Some children, whose seizures cannot be well-controlled with medication, may benefit from a procedure called vagus nerve stimulation (VNS).

VNS attempts to control seizures by sending small pulses of electrical current to the brain from a pulse generator attached to the vagus nerve. This is done by placing a small battery or generator into your child’s chest wall. Small wires are then attached to the battery and placed under the skin and around the vagus nerve. The battery is programmed to send an electrical current to the brain every few minutes. When a child feels a seizure starting, the child or a caregiver may activate the device by holding a small magnet over the battery. In many people, this will help stop or shorten a seizure.

VNS does have some side effects. These are limited to the time of stimulation and may include:

  • Hoarseness
  • Pain or discomfort in the throat

Some patients 18 and older may be eligible and benefit from a procedure and device called Deep Brain Stimulation (DBS). 

DBS attempts to control seizures through a device that delivers continuous stimulation to the brain, at intervals determined by your neurologist. The device is implanted under the skin of the chest and connected to two thin insulated wires that are tunneled under the skin, and then placed deep into the brain in a structure called the “thalamus.” The device is placed under general anesthesia with the guidance of navigation system using your child’s brain scan. 

Every patient is different, so adjustments of the stimulation parameters will take place at follow-up appointments over several months to find the settings that best reduce your child’s seizures and potential side effects. DBS does not damage brain tissue and the device can be turned off for MRI.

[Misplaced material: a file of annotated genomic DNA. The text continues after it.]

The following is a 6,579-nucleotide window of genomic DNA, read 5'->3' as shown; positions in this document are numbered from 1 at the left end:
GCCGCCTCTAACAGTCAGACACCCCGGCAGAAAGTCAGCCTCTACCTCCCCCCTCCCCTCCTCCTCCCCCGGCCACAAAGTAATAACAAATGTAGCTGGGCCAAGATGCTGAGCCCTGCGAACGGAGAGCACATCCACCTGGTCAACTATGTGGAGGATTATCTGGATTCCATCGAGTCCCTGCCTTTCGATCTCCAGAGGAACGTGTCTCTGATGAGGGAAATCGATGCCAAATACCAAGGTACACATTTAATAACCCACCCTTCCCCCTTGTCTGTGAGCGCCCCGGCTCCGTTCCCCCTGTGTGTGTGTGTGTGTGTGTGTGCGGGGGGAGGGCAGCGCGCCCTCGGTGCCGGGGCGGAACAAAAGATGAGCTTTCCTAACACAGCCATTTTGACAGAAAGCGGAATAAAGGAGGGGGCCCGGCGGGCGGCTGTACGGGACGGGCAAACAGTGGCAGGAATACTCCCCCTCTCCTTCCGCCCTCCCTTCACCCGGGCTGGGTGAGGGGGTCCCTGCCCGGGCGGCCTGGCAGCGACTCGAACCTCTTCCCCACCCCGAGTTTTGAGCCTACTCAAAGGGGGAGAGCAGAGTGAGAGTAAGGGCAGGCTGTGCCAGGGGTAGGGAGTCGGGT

Studies have shown up to 70% reduction in seizure frequency, with some patients experiencing months of seizure freedom.


A novel procedure now being utilized for select older patients whose seizures are not well-controlled with surgery or medication, Responsive Neurostimulation (RNS) stimulates the exact area of the brain where seizures originate.

RNS utilizes a closed-loop system of electrodes implanted directly into or on the surface of the brain to continuously monitor and detect seizures before or when they start. If a seizure is detected, the device then stimulates the brain in order to stop the seizure, or minimize its length and effects.

Placement of the RNS device electrodes varies from patient to patient. Before receiving the therapy, a patient typically undergoes a Stereoelectroencephalography (SEEG) to pinpoint the area of the brain where seizures are originating.

Once implanted, the device can be adjusted as needed in the physician's office.

Children’s Epilepsy Surgery Team Completes First Pediatric Awake Craniotomy in Georgia